This week’s sources centered on the role of media and its construction of conditions for populist formulation, in particular now with the global network society. I think this week’s focus ties in really well to some of the themes explored last week regarding online conspiracy theories. The network society and social media platforms have changed messaging completely – from who it comes from to how quickly it spreads.
As mentioned in Des Freedman’s “Populism and Media Policy Failure”, media failures have contributed to the rise of populism. This has happened as a result of far-right populist politicians and movements securing high levels of visibility thanks to often complicit media outlets and unregulated digital platforms.
The networked society is different than the legacy media outlets which came before it as it provides a level of interconnectedness that the world has never seen before. Anyone and everyone have access to sharing information online whether it be true or not. Legacy media was much more focused on reputation and providing credible information. Whereas now, big tech companies are more interested in clicks and profit and are not held accountable for the spread of misinformation on their platforms.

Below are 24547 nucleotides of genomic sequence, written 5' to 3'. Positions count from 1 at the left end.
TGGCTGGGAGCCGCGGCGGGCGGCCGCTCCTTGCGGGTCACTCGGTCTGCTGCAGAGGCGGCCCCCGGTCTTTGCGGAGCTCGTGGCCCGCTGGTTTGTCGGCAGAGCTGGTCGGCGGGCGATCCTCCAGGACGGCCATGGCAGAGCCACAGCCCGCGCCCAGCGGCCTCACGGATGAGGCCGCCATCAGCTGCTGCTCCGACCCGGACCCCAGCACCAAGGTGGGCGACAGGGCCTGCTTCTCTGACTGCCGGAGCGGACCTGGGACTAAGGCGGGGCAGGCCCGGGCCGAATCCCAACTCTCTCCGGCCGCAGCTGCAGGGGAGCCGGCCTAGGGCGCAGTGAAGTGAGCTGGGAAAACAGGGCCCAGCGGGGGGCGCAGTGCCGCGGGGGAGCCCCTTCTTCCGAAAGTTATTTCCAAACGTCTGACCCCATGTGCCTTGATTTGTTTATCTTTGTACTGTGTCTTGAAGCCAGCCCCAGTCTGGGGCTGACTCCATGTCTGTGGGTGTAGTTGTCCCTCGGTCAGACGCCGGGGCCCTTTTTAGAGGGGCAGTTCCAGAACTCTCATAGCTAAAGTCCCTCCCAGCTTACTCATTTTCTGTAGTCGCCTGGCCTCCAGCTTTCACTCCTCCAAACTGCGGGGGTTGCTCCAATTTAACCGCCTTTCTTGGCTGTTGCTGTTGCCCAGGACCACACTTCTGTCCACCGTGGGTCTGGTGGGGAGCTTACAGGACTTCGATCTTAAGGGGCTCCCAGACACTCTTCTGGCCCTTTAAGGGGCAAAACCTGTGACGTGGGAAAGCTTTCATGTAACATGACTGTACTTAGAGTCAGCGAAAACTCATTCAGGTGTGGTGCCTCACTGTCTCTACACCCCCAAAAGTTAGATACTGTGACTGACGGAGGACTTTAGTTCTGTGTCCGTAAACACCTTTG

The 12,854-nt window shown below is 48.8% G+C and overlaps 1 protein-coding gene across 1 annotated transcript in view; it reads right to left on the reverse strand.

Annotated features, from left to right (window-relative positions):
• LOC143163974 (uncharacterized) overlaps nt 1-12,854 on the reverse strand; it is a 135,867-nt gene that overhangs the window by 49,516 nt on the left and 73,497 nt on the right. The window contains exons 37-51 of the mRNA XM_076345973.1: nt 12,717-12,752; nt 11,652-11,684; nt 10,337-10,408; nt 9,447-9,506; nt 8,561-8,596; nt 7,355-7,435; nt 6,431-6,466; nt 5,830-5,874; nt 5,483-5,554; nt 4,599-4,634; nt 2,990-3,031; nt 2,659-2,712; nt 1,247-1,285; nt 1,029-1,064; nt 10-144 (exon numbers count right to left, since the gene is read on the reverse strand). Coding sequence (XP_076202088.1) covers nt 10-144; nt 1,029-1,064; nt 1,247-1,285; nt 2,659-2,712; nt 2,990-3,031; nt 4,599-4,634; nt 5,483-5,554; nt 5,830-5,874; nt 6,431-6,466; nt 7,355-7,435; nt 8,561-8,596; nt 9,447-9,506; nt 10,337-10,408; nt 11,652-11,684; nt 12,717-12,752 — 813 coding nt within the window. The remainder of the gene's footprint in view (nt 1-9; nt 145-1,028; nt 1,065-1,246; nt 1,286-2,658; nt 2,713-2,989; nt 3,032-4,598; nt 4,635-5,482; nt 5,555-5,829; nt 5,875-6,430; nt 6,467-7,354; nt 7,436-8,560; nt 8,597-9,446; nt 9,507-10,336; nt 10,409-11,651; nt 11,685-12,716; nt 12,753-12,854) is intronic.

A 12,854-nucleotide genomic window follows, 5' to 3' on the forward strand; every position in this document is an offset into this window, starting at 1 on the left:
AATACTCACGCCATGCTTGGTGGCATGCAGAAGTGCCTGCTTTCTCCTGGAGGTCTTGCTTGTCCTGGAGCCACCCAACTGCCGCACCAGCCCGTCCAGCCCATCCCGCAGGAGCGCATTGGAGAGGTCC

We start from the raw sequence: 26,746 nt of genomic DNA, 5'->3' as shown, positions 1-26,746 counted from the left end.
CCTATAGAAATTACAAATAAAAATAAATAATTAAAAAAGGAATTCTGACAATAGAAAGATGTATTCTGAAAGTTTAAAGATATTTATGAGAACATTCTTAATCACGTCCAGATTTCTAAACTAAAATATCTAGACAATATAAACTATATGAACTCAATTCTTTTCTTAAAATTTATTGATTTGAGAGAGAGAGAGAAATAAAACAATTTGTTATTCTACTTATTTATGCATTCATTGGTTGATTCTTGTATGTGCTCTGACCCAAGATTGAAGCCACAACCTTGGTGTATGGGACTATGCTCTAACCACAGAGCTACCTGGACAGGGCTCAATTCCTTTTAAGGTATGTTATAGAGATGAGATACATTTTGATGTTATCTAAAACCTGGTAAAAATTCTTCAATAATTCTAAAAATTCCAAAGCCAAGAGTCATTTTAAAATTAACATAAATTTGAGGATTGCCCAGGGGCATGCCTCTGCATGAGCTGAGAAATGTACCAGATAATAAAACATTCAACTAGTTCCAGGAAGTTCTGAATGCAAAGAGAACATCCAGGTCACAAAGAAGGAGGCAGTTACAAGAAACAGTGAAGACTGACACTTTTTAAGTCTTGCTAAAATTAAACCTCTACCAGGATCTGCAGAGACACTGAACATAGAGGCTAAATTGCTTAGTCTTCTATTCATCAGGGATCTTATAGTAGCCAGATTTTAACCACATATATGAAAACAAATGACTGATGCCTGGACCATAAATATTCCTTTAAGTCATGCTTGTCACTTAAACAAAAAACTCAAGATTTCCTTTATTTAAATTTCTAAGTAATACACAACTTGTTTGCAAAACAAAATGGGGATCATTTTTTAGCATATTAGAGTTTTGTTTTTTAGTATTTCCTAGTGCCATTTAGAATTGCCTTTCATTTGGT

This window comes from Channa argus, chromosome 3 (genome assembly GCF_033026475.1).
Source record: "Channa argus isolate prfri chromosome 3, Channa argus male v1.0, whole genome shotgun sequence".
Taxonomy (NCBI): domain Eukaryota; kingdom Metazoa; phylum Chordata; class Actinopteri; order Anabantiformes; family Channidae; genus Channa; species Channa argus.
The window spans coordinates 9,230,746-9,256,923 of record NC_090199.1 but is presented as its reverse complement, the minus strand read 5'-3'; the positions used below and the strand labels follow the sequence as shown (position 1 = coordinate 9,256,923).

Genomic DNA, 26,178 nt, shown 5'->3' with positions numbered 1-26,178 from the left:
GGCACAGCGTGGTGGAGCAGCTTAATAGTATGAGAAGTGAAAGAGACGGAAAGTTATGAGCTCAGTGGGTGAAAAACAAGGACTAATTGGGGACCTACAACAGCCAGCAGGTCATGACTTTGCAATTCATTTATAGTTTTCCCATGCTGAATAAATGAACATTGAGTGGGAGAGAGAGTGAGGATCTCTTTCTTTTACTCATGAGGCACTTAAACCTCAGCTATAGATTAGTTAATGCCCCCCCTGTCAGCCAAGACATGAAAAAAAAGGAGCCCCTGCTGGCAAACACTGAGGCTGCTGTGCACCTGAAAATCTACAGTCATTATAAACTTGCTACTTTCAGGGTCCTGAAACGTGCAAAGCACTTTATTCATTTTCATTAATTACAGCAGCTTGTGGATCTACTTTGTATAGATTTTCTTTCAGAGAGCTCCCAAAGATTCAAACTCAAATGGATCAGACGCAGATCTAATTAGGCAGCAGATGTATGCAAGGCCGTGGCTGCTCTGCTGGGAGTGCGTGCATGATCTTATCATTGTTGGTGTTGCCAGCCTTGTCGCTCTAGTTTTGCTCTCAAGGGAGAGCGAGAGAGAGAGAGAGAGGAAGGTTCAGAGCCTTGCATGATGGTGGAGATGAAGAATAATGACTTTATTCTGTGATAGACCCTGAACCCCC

As can be seen with populists like Trump or Le Pen, mass media and online platforms give them a platform that would not have had previously which has allowed them to reach more people. Having this platform where your ideologies can reach thousands in a second, paired with the lack of fact-checking online is a dangerous combination.
Based on the Digital Services Act, there are steps being taken in order to combat the spreading of false information to manipulate people. However, I can’t help but think that the online world has become so complex and so fast-paced that no legislation would be enough to keep up with it.